And if you dare get the idea in your head that nobody wants old or used things, just think about why vintage thrift stores are so successful...and expensive! You know what they say, one man's trash is another man's treasure.

In between or after long hours studying and belting out essay after essay, I urge you to get imaginative and use what you got to not only make a profit but be self-sufficient and abundant. Get out there and start making that money!

Cover Image Credit: Wikipedia

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The Dangers Of Ideology And The Importance Of Free Speech & Debate

Universities are currently policing thought, indoctrinating students into a radical egalitarian ideology, and crushing dissenting opinion.

It’s truly amazing to consider how quickly the culture on college campuses has changed over the last several years. Once staunch defenders of speech and academic freedom, modern universities are quickly turning into ideological echo chambers, indoctrinating students into a radical left-wing egalitarian worldview, while crushing dissenting opinion.

The disturbingly Orwellian trend to quell free expression on campuses can best be illustrated by an event that unfolded last year at James Madison University’s freshman orientation, when “student leaders” distributed a list of 35 things that incoming students should avoid saying, including phrases such as “you have a pretty face,” “love the sinner, hate the sin,” “we’re all part of the human race,” “I treat all people the same,” “people just need to pick themselves up by their bootstraps,” among other expressions.

You might find yourself laughing this off as nonsense, an isolated set of events perpetuated by a select group of fringe radicals. Unfortunately, I can assure you that this is not an isolated incident. In addition to the slew of protests that erupted at universities last year in response to conservative speakers being invited to campus, these kinds of events are indicative of a larger, and more pernicious attempt by the radical left to control the linguistic territory.

At universities across America, the campus left now demands that people accept certain preconditions for discussion. Not the kind of reasonable preconditions such as “treat people with respect,” or “don’t resort to personal attacks.” Rather, It is demanded that you accept a neo-Marxian worldview, rooted in the notion that the world is nothing more than a power struggle between two groups of people: those who oppress and those who are oppressed. They demand that people accept notions like white-male privilege as axiomatic – not to be debated – and force people to acknowledge how they've been privileged by the current socio-economic structure.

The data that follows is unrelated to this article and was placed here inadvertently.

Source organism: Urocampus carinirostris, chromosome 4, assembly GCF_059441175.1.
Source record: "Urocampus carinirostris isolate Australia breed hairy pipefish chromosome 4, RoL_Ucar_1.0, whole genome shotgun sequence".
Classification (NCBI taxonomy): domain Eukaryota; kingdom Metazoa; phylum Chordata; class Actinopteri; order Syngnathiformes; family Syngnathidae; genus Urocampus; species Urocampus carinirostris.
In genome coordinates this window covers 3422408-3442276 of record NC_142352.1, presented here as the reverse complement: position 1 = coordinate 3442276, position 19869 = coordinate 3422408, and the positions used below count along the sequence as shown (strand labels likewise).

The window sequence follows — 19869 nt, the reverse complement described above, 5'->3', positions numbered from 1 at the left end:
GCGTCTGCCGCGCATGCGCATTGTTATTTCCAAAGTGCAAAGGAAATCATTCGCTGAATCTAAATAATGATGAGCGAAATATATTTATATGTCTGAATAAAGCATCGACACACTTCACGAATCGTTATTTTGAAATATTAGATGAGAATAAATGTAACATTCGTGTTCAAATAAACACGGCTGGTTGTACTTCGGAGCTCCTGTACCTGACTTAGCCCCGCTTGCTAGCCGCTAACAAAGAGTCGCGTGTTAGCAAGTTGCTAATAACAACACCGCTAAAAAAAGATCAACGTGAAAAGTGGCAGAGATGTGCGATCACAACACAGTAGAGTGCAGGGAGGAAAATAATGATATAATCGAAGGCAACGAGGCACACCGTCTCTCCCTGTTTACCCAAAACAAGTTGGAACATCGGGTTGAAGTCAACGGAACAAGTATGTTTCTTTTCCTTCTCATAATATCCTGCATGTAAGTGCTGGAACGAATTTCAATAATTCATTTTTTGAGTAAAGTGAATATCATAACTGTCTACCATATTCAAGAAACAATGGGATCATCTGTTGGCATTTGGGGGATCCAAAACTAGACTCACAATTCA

Refusing to accept these presuppositions not only bars someone from participating in the discussion. To challenge an idea, such as white privilege, is to reject the fact that racism and bigotry exist in our society. To challenge the notion that being white necessarily means you must be more privileged than a person of color is akin to blasphemy. To push against the idea that certain classes of people in America are ‘victims of systemic oppression’ is to deny the humanity and individual experiences of people of color, women, and other minority groups.

The campus left emphatically espouse the notion that “the personal is political.” Thus they believe, unequivocally, that the primary responsibility of the University should be to ensure students from “diverse cultural backgrounds” feel safe – and by safe they mean “not having their identities challenged;” and by identities they are referring to their belief systems – the lens by which they perceive the word.

From the perspective of a radical leftist, to participate in debate is not seen as merely engaging in criticism of some abstract idea. To challenge an idea is to challenge someone’s identity, and to challenge someone’s identity is to debate their humanity.

And that is one of the axiomatic rules of the campus Left – you cannot debate someone’s humanity.

Indeed, with more than a fifth of college undergrads now believing its okay to use physical force to silence a speaker who makes “offensive or hurtful statement,” the future of the First Amendment itself is currently uncertain.

What exactly is so dangerous about this movement?

For starters, the freedom of speech has wrongly been construed as just another value that we in the West hold in high regard. But it is more than a Right that we share as citizens of this nation. It is, ultimately, the mechanism by which keep our psyches and societies functioning.

See, most people just aren’t that good at thinking. I don't mean this as a sleight against anyone, but we’re all insufficient and we have limited awareness of most things because we just can’t know everything. We rely on communication with one another to facilitate the process of learning about things outside our realm of knowledge. Often we have to, first, stumble around like the blithering idiots we are, espousing our biased beliefs in a public forum, and subjecting our ideas to criticism before we can properly orient our thoughts.